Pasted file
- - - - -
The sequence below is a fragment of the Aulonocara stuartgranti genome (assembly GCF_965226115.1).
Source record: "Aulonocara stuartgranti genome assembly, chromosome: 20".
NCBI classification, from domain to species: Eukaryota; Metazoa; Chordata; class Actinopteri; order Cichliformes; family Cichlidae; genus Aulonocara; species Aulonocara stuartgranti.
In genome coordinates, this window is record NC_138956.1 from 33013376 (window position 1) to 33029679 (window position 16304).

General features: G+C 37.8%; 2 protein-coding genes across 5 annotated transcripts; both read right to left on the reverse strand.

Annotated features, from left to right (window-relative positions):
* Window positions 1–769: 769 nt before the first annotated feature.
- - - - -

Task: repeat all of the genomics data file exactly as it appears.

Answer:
The sequence below is a fragment of the Aulonocara stuartgranti genome (assembly GCF_965226115.1).
Source record: "Aulonocara stuartgranti genome assembly, chromosome: 20".
NCBI classification, from domain to species: Eukaryota; Metazoa; Chordata; class Actinopteri; order Cichliformes; family Cichlidae; genus Aulonocara; species Aulonocara stuartgranti.
In genome coordinates, this window is record NC_138956.1 from 33013376 (window position 1) to 33029679 (window position 16304).

General features: G+C 37.8%; 2 protein-coding genes across 5 annotated transcripts; both read right to left on the reverse strand.

Annotated features, from left to right (window-relative positions):
* Window positions 1–769: 769 nt before the first annotated feature.